It’s mid afternoon on a hazy Autumn day in Dublin, I’m sitting in the lobby of the Marker Hotel on Grand Canal square ten minutes early for an interview with Executive Chef Gareth Mullins, but luckily within the lively lounge area there’s plenty to keep me occupied, with people watching opportunities abound.
Tech types lined up on a long table feverishly working at their laptops, a group of girls toasting to something special, two recognisable lifestyle/fashion bloggers catching up in the stylish surroundings and then there’s that signature geometric ceiling that you can’t help but stare up at in awe, no matter how many times you visit the five-star hotel.
I soon spot Gareth coming from the direction of The Brasserie, he’s early too, but the walk that should take ten seconds takes five minutes.
One of the most well-known and best-loved chefs in the country I shouldn’t be surprised that every one wants to talk to him, and, being the personable, genuine guy that he is, that Gareth is only too happy to engage with one and all.
When he finally makes it to our table I too get a slice of that warmth, and our predestined topic of conversation on the dishes which have marked the different stages of his culinary career flows naturally from there.
“When I first started thinking of signature dishes I thought it would be a difficult topic to answer,” Gareth admits, “but as soon as I started to think about it I realised just how much my job as a chef has allowed me travel the world, learning different cuisines and techniques.”
“There is a lot of negative talk surrounding the career of a chef and not enough about the brilliant opportunities it can open up for you.”
“I have a fantastic job working at one of the best hotels in Dublin with a team of young, motivated chefs. Yeah we do have long hours and we work hard but in my view working as a chef has way more pluses than it does negatives.”
Rack of lamb is always a dish that reminds me of the start of career. I started cooking aged fourteen as a kitchen steward out in O’Reilly Hall and they used to do a lot of high end banquets out there for up to five hundred people and rack of lamb was the staple dish on every menu. Then I went to The Merrion Hotel two years later, that’s where I really began to understand flavours and different techniques, and again rack of lamb was there in form of an assiette of lamb. Learning how to butcher the lamb and scrape down the bones is something every young chef has to learn, and there’s no easy way to do it – it’s just hard labour! We are always being challenged as chefs to come up with new ways of presenting ingredients but a presented perfectly rack of lamb with a French trim has to be one of the Irish dishes you can serve.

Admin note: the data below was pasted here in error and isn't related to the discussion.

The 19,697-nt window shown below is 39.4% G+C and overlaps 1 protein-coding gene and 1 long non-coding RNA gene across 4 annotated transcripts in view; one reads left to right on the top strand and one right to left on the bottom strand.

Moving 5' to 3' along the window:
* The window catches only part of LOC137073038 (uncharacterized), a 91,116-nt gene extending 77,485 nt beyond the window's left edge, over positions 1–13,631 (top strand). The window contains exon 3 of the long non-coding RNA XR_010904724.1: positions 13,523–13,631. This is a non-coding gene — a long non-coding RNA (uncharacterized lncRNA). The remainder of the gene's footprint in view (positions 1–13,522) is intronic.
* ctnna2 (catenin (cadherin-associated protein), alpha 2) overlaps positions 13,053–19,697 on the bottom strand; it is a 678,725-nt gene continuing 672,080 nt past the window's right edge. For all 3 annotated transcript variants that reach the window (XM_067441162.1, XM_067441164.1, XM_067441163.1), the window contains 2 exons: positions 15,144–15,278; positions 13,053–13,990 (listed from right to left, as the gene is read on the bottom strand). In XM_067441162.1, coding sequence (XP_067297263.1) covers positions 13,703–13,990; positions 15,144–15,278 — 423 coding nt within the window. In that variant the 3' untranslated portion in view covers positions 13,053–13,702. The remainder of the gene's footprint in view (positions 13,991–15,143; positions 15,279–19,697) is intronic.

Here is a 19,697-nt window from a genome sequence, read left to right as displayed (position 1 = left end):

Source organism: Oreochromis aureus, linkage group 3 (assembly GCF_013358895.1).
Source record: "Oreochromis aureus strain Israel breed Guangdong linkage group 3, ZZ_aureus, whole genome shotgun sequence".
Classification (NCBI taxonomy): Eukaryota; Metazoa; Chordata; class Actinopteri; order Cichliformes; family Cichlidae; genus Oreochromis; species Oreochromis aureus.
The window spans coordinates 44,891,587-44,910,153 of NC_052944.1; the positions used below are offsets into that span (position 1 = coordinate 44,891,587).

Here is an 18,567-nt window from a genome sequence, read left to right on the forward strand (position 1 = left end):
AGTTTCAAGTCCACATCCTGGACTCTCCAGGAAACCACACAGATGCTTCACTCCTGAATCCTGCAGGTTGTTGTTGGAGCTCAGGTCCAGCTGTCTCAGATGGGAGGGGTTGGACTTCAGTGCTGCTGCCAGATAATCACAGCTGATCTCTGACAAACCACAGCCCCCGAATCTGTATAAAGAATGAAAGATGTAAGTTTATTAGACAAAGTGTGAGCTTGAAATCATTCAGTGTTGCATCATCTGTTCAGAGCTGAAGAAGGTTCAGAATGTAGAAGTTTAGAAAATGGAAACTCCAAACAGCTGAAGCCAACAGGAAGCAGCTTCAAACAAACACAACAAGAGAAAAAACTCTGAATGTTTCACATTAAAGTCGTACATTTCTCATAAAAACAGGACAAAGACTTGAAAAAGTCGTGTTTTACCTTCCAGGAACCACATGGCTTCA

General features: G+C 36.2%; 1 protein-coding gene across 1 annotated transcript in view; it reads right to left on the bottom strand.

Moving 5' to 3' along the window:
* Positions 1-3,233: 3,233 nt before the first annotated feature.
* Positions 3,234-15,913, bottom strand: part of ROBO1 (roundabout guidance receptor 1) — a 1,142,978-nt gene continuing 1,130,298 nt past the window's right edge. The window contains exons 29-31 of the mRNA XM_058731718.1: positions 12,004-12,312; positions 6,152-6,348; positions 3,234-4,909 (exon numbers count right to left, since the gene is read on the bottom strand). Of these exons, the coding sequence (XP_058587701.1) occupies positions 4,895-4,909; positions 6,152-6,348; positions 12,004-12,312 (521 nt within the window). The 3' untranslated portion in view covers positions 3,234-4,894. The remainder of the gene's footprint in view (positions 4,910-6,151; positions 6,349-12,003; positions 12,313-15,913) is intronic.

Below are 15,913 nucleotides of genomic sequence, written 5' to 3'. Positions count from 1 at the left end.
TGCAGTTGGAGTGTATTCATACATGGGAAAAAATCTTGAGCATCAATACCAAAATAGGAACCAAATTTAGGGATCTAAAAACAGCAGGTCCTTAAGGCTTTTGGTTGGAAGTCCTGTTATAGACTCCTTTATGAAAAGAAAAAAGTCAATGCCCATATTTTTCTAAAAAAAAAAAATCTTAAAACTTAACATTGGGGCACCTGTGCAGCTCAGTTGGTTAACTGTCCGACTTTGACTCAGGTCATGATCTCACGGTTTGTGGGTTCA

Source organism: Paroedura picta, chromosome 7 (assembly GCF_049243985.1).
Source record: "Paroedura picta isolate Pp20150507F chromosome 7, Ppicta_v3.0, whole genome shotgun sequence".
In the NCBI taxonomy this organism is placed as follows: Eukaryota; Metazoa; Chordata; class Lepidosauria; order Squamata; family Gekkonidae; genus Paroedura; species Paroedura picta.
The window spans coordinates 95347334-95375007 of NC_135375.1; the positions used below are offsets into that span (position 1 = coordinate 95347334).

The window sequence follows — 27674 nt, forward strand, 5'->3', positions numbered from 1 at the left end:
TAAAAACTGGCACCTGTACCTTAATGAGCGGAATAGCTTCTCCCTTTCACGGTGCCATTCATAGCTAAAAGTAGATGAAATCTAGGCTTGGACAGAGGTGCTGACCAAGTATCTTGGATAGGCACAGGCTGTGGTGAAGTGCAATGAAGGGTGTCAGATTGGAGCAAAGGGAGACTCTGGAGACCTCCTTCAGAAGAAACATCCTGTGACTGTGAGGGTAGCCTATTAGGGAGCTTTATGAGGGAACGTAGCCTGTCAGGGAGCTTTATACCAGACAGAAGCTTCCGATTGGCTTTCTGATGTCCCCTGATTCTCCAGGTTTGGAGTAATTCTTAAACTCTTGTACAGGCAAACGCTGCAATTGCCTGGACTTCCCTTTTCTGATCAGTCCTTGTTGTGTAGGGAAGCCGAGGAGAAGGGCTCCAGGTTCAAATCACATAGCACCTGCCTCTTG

What I learnt during my time working in Australia was how to cook with seafood properly. The seafood there is stunning and because the water is warmer and deeper you get things like red snapper and barramundi. The dish that stands out to me, and it’s served everywhere from pubs to fine dining restaurants, is Salt and Pepper Squid. Using the seasoning that I learnt to make over there and good quality, fresh squid, it’s a dish that I still love to eat. It’s a mix of Schezuan peppercorns, a little bit of chilli and small bit of sugar and salt – as soon as I taste that I’m transported back to Sydney. I have it on the Le Drunch menu here at The Marker.